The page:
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Sunday, 13 October, 2002, 23:06 GMT 00:06 UK
Drive to save vision
eye
Current techniques seek to reduce pressure in the eye
The vision of thousands of people a year could be saved if a leading cause of blindness was detected in its early stages, say researchers.

Glaucoma occurs when the optic nerve is damaged and can be picked up during a routine eye examination.

It causes loss of peripheral (side) vision and eventually blindness. But many people are unaware they have it until it is too late.


Early detection and timely treatment would help to save the vision of thousands of people each year

Paul Sieving, National Eye Institute
In most cases, increased pressure inside the eye is a risk factor.

According to a study of 255 patients followed for six years, lowering pressure inside the eye can slow glaucoma damage and subsequent vision loss.

All had open-angle glaucoma, the most common form of the condition, which can be treated with medicines or lasers.

"These results strongly support the body of evidence suggesting that immediate treatment of early stage, open-angle glaucoma will slow the disease progression," said Paul Sieving, director of the US National Eye Institute, a co-sponsor of the US-Swedish study.

"Unfortunately, glaucoma has no early warning signs and many affected patients are unaware they have the disease until it has advanced.

"Once people have lost vision from glaucoma it cannot be regained. However, early detection and timely treatment would help to save the vision of thousands of people each year."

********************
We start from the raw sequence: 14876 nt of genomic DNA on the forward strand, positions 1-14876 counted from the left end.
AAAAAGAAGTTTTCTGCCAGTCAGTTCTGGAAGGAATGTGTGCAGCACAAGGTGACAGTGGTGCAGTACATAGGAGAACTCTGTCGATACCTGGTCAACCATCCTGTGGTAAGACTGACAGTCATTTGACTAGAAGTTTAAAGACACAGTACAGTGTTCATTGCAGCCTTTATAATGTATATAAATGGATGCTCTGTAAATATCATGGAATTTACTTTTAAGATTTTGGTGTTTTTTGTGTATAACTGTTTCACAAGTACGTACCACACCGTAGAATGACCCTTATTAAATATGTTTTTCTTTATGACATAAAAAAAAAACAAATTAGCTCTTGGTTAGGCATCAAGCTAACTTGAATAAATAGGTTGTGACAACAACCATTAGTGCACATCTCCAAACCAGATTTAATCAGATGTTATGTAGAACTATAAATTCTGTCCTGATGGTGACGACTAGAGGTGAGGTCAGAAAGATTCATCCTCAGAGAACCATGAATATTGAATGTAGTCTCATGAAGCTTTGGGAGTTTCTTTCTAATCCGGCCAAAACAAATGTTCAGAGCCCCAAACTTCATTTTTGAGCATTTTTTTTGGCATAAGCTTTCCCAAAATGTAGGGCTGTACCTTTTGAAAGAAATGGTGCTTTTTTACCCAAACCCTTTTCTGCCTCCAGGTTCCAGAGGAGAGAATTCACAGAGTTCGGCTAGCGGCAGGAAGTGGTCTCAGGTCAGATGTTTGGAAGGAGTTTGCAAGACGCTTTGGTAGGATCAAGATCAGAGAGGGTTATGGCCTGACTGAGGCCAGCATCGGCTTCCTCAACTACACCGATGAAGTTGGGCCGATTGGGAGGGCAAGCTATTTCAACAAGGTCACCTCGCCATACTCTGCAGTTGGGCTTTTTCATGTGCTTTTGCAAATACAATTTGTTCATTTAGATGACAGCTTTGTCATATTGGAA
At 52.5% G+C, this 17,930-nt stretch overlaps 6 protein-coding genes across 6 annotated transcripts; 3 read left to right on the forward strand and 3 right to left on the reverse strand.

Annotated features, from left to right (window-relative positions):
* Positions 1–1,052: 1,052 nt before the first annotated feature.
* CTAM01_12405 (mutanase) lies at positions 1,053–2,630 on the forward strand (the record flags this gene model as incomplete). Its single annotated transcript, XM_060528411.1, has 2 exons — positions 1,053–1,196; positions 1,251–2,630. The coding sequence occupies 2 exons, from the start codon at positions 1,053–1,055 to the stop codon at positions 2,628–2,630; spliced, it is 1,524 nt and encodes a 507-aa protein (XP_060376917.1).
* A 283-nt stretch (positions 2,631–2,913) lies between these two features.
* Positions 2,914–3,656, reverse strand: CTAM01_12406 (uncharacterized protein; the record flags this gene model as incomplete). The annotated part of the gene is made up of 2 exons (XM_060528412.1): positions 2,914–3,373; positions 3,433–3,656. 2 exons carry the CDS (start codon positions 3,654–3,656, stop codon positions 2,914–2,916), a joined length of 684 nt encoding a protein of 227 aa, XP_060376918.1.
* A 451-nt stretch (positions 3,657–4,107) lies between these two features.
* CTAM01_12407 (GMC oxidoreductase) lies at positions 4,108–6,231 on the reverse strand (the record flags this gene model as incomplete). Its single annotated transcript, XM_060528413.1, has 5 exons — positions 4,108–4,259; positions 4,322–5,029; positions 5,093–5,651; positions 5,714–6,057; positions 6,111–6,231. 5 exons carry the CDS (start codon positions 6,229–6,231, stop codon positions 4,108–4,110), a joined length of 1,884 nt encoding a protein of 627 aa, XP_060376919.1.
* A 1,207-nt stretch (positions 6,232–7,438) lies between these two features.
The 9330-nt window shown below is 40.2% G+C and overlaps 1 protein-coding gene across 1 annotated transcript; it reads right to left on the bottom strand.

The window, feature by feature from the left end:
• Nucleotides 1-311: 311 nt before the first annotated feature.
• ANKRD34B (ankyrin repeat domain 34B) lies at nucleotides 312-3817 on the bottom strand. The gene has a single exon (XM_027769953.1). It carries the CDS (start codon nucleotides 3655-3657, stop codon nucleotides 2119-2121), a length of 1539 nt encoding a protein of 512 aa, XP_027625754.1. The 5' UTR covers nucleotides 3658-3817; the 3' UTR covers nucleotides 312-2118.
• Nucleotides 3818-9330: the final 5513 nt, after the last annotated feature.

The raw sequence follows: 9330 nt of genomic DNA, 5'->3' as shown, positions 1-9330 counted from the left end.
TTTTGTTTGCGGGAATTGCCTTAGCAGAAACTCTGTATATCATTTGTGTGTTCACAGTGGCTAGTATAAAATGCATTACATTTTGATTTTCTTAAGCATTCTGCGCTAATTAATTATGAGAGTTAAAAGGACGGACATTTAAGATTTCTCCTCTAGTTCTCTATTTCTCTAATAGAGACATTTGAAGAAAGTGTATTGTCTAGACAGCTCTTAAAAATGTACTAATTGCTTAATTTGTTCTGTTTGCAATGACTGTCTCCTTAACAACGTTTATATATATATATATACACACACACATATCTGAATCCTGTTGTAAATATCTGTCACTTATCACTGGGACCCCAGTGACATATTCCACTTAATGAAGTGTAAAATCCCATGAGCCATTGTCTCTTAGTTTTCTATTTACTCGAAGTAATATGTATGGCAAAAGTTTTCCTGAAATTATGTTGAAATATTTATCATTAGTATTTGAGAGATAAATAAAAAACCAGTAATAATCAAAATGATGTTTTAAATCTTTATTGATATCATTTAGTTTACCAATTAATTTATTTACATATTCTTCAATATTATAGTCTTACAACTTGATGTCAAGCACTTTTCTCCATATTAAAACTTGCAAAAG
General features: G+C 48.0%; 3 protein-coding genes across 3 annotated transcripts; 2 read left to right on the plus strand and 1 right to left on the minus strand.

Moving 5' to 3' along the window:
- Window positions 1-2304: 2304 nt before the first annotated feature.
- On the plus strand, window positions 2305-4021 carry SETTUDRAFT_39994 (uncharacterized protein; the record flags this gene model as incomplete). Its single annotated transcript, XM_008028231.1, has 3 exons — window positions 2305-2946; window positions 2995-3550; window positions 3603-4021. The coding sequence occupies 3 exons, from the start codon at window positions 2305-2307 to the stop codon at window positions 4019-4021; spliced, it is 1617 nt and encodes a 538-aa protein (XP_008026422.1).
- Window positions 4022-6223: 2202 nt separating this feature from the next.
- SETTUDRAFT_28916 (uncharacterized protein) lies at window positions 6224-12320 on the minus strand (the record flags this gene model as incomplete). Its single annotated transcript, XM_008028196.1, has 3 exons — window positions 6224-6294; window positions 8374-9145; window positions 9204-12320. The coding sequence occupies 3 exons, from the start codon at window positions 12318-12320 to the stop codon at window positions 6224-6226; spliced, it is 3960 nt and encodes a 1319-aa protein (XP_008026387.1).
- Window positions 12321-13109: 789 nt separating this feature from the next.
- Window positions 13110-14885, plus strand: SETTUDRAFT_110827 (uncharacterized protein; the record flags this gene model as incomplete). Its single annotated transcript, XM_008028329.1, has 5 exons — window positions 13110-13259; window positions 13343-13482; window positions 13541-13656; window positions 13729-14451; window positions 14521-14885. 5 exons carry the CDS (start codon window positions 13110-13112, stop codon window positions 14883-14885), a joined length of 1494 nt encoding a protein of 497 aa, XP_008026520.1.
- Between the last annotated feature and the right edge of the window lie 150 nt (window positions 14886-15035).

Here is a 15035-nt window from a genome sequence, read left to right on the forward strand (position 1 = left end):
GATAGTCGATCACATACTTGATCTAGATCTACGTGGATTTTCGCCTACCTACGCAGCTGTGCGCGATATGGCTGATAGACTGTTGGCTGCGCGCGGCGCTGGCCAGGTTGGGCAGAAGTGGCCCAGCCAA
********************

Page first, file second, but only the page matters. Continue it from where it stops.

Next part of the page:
Eye exams

Open-angle glaucoma affects over four million people aged 40 and over, in the US alone.

It is caused by a number of different eye diseases which in most cases produce increased pressure within the eye.

Over time, it causes damage to the optic nerve. If picked up and treated early, vision can be preserved.

Ronald Pitts-Crick of the UK-based charity, the International Glaucoma Association, said the study emphasised the importance of regular eye examinations.

Advantage

"Early detection is the big thing," he told BBC News Online.

"Early treatment is essential if patients are going to retain sight to their best advantage."

The research is published in the latest issue of the journal Archives of Ophthalmology.

It was a collaborative effort between the University of Lund, Sweden, with centres in Malmö, Helsingborg, and Lund, Sweden, and Stony Brook University, Stony Brook, New York.

See also:

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